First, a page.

When we talk about “strategy”, we unconsciously talk about strategy of enterprise. How about the NGOs? Do they have strategies? Is that crucial for them to have strategies? When I browse the webs of the NGOs, like Greenpeace and WWF, I see the following:
Greenpeace is the leading independent campaigning organization that uses peaceful protest and creative communication to expose global environmental problems and to promote solutions that are essential to a green and peaceful future.
By 2020, WWF will conserve many of the world’s most ecologically important regions by working in partnership with others to:
- Protect and restore species and their habitats
- Strengthen local communities' ability to conserve the natural resources they depend upon
- Transform markets and policies to reduce the impact of the production and consumption of commodities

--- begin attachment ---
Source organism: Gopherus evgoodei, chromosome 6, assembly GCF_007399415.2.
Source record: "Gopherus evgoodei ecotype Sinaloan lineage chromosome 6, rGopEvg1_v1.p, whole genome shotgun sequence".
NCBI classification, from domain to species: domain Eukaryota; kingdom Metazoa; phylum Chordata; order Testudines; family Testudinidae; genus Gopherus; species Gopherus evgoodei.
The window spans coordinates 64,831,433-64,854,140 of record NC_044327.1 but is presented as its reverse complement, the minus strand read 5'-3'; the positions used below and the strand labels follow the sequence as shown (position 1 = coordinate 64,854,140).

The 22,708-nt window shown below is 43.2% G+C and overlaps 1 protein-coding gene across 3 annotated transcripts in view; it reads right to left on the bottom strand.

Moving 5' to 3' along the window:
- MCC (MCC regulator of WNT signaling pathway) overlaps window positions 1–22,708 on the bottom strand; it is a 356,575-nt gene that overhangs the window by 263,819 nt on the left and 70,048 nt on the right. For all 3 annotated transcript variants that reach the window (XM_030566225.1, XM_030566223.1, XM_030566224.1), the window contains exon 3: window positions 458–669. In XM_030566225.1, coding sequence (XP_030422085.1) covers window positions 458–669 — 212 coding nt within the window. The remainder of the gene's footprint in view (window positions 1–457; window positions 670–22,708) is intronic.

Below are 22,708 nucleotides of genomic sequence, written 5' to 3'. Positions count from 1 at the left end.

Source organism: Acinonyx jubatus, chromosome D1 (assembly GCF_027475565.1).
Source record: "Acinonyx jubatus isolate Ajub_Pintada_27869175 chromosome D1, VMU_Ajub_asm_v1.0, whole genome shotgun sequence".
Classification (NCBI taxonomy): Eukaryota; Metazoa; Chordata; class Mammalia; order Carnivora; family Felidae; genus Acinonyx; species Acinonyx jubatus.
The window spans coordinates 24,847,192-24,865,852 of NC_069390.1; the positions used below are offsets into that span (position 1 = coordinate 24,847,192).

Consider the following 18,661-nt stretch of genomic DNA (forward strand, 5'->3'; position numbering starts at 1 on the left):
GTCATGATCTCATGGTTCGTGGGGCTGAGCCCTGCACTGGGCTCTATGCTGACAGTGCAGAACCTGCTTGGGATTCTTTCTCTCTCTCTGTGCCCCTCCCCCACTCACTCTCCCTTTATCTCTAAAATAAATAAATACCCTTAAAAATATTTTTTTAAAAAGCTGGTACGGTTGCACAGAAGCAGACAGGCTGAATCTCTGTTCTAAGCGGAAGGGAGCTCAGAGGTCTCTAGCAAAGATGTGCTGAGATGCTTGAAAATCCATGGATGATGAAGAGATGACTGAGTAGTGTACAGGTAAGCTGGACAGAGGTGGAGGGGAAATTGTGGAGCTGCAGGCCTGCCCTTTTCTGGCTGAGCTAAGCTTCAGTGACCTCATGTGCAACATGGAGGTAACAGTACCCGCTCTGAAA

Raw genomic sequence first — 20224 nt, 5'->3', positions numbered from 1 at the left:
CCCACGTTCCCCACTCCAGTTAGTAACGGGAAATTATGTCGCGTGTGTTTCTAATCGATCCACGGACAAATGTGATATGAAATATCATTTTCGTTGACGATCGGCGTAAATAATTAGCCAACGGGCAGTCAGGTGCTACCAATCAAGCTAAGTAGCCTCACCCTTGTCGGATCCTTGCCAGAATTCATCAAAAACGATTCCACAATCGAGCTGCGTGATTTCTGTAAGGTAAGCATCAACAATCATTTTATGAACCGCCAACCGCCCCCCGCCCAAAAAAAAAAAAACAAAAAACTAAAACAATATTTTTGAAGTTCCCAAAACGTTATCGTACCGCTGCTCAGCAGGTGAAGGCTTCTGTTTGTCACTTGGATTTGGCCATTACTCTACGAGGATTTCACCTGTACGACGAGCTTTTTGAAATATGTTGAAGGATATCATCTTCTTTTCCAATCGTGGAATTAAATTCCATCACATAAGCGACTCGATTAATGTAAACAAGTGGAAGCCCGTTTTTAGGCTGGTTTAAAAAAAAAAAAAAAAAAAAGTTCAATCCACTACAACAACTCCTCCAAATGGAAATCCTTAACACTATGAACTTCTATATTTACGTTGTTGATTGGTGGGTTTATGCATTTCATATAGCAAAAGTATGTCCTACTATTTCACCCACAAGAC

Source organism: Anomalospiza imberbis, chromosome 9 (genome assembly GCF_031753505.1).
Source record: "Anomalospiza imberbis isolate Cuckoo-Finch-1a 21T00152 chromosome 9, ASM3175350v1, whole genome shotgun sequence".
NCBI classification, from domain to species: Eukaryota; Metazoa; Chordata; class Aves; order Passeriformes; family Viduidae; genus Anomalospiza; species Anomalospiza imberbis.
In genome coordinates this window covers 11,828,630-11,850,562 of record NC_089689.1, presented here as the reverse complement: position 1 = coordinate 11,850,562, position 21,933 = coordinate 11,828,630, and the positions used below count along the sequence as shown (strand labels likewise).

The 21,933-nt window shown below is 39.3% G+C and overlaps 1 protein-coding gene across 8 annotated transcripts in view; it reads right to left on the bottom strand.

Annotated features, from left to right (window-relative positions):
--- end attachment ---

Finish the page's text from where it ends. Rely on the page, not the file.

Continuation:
- Ensure that the value of nature is reflected in decisions made by individuals, communities, governments and businesses
- Mobilize hundreds of millions of people to support conservation
Are these strategies for the NGOs? Strategy, according to David Collis, is the combination of objective, scope and advantage. It is a precise statement of the short-term objective considering their advantage in the scope of customer, geographic location and vertical integration. Hence, we may call the above “goal” or “mission” rather than “strategy”.
Even though David Collis stresses the significance of strategy, but I would say that strategy is not an indispensable factor for an organization. From one perspective, the mission provides a fundamental and comprehensive concept for the operation and could guide the employees. From the other perspective, instead of bringing about a general strategy, strategy under specific projects may be more action-oriented and consequently of greater significance to employees.